Richard sits in on the CTV NewsChannel with news anchor Marcia MacMillan have a look at the weekend’s big releases including “The Secret Life of Pets 2,” “X-Men: Dark Phoenix,” the indie drama “Mouthpiece” and the rockumentary “Echo in the Canyon.”
A weekly feature from ctvnews.ca! The Crouse Review is a quick, hot take on the weekend’s biggest movies! This week Richard looks at “The Secret Life of Pets 2,” “X-Men: Dark Phoenix” and the indie drama “Mouthpiece.”
Richard has a look at the new movies coming to theatres, including the housebroken sequel “The Secret Life of Pets 2,” the cosmic bonfire of CGI flames “X-Men: Dark Phoenix” and the nostalgic 60s doc “Echoes in the Canyon” with CFRA Morning Rush host Bill Carroll.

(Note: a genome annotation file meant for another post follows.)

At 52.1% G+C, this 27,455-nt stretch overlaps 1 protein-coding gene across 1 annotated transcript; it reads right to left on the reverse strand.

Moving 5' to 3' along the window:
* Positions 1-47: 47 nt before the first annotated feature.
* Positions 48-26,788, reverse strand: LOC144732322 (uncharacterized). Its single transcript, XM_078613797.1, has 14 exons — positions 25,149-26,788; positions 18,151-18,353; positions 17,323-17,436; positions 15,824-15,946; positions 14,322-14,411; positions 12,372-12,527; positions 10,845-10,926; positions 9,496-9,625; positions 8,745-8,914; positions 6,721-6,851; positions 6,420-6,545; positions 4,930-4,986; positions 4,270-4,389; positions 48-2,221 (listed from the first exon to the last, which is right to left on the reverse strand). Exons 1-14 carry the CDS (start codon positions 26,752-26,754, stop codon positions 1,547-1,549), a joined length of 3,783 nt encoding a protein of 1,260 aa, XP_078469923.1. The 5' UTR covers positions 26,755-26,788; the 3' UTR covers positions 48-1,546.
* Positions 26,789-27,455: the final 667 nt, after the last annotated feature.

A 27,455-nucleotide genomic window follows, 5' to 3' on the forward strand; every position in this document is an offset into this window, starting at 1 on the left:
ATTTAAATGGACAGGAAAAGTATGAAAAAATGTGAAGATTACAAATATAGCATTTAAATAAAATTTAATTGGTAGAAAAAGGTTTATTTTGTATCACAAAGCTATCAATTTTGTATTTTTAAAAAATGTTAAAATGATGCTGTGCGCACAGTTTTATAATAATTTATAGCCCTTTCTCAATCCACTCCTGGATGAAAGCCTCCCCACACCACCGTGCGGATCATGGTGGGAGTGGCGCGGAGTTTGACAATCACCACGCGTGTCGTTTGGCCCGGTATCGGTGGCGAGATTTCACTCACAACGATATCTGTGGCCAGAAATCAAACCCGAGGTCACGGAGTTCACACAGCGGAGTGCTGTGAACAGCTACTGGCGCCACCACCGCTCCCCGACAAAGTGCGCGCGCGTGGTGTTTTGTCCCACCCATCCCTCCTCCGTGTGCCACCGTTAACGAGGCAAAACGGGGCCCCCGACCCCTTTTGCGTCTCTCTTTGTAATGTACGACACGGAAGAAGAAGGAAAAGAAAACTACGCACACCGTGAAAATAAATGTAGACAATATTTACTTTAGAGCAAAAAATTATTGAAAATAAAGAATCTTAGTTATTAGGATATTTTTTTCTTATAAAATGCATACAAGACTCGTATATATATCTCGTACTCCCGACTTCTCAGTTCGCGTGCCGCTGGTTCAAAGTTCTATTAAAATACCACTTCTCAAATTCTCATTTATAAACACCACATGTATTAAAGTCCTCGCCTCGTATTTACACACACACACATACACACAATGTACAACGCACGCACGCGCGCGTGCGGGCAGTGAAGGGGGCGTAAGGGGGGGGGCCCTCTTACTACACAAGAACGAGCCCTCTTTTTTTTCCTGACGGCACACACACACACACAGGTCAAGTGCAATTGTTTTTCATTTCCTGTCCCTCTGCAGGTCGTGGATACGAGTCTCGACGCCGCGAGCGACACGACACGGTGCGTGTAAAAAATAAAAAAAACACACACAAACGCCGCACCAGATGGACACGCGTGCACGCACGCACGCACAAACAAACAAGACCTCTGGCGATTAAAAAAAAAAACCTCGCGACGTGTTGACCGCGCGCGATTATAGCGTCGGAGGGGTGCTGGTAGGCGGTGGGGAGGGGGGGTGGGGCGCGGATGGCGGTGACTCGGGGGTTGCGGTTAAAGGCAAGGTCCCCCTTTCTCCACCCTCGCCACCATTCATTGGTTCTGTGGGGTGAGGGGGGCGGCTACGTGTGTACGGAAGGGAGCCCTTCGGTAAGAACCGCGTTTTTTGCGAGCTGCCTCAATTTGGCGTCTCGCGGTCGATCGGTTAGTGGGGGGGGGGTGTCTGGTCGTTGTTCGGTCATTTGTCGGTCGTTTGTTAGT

You get three stories for the price of one in the 100% Louis CK-free “The Secret Life of Pets 2.” The episodic sequel to the 2016 animated hit front loads a lot of plot into its snappy 87 minutes but doesn’t forget to blend in life messages for kids on finding inner courage. “The first step in not being afraid,” says wily old sheepdog Rooster (Harrison Ford), “is acting like you are not afraid.”
Jack Russell Terrier Max, previously voiced by CK, now sounds like Patton Oswalt. He and his odd couple pal, the shaggy Newfoundland mix Duke (Eric Stonestreet), now must now share their Brooklyn home with a new roommate, their owner’s (Ellie Kemper) new baby Liam. The toddler’s presence raises Max anxiety level—”He is perfect,” Max says fretfully, “and I will keep him safe.”—until the family takes a trip to the country and he meets Rooster, a Yoda-like character who teaches him to be himself and not be an overprotective helicopter parent for Liam.
Meanwhile Max’s girlfriend, a vivacious Pomeranian named Gidget (Jenny Slate), must take lessons in how to act like a tabby from her catnip-loving feline friend Chloe (Lake Bell) to rescue Max’s favorite squeaky toy from an apartment overrun by cats.